For almost 15 years, **Roadside Attractions** has distributed independent motion pictures with consistently profitable results and mostly critical acclaim. **Super Size Me** was their first documentary to be nominated for an Academy Award, **The Cove** won the golden idol and has become the blue print for all documentaries about animal rights.
Regarding their fictional projects, **Roadside Attractions** has earned a reputation for high artistic standards upon a frugal budget. **Winter Bone,** **Biutiful** and **Albert Nobbs** earned Oscar nominations for Jennifer Lawrence, Javier Bardem and Glenn Close respectfully. With this success rate, high priced actors often take a cut in salary to be in a motion picture distributed by **Roadside Attractions.**
**Thanks for Sharing** must have been produced when Mark Ruffalo and Gwyneth Paltrow had some free time during the production of **Marvel's The Avengers.** **Thanks for Sharing***gives these actors some scenery to chew with moments of light hearted comedy about the subject of sexual addiction.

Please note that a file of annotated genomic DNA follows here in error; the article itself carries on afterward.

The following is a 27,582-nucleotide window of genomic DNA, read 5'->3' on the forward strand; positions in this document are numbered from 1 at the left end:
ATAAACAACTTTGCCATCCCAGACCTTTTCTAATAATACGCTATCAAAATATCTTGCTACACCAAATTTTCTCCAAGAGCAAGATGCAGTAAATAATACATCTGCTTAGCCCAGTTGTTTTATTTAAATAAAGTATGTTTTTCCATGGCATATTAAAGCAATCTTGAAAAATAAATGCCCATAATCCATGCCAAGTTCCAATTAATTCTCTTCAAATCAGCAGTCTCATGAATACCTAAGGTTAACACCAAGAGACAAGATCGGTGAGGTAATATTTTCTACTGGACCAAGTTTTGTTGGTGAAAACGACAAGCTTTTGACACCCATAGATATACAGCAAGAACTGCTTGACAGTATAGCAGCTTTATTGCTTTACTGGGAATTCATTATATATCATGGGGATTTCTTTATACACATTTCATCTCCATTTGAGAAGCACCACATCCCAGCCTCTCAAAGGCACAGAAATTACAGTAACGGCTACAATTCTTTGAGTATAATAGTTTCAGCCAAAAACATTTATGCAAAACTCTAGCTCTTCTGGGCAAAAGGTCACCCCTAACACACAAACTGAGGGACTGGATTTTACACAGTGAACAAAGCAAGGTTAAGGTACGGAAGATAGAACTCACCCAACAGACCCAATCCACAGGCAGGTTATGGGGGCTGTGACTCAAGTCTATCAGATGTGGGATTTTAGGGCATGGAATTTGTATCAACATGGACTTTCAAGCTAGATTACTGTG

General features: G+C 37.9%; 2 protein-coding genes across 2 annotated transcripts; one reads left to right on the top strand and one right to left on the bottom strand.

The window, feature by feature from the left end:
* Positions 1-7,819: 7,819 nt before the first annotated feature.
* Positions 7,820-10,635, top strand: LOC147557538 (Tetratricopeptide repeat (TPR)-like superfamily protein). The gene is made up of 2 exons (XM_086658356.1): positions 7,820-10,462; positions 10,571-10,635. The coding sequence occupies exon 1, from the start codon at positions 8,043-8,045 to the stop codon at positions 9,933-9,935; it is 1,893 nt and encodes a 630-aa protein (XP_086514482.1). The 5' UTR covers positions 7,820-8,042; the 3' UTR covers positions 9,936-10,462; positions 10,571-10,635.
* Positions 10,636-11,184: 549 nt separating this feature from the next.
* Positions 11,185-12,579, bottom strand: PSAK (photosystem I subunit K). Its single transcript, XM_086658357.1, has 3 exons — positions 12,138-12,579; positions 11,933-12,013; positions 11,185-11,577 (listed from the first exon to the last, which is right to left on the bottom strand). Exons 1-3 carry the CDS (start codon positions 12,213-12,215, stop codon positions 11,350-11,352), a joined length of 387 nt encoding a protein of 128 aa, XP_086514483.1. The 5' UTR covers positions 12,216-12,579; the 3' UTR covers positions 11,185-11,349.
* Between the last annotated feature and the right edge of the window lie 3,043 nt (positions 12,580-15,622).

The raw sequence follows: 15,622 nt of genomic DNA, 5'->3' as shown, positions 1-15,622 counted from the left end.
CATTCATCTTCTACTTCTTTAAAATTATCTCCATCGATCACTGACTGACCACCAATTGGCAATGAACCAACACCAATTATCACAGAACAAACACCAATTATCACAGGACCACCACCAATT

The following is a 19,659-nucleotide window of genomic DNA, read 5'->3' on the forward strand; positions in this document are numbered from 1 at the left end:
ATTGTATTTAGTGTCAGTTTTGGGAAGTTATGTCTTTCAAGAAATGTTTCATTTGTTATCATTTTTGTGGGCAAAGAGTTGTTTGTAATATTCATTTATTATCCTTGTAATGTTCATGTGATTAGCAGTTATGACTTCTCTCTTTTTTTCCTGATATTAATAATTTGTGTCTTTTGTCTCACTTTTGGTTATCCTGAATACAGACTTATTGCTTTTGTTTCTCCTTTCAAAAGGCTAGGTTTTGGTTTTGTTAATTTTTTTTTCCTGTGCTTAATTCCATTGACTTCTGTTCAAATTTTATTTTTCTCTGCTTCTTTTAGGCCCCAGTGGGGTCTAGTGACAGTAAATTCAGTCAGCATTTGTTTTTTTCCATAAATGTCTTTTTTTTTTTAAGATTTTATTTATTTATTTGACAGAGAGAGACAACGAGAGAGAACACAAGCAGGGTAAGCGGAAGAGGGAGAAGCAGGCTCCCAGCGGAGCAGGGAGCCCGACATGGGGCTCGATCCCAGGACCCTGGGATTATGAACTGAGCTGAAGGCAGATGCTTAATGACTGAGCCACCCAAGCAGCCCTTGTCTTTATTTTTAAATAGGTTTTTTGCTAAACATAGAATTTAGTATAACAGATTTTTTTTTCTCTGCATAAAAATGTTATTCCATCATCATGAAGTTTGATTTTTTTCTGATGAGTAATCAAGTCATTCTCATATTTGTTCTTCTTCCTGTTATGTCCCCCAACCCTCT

Much like an Alcoholic Anonymous meeting, **Thanks for Sharing** introduces three characters on a first name basis. Adam (Ruffalo) is celebrating 5 years of sobriety (actually, no sex). Adam's sponsor is Mike (Tim Robbins), a married man with a troubled son Danny (Patrick Fugit). New to the Sex Addiction Meeting is Neil (Josh Gad), a medical doctor who makes inappropriate moves upon his boss and females in the subway.
At first, dealing with this addiction is treated like a comedy. Adam and Phoebe (Paltrow) exchange banter as if they were Tracy & Hepburn. Being the youngest of the three, the overweight Dr. Neil gets involved with moments of slapstick and video technology. Being the oldest of the three, Mike shares some quiet moments with his wife (Joley Richardson) while performing miracles for strangers.
Of course, relationships unravel and the three men must confront outside forces that make their addictions more profound. At this point, **Thanks for Sharing** tries to change it's tone from comedy to tragedy. The transition is not successful, despite some interesting performances (Kudos to rock singer Pink aka Alecia Moore as the one with the worst sexual addiction issues).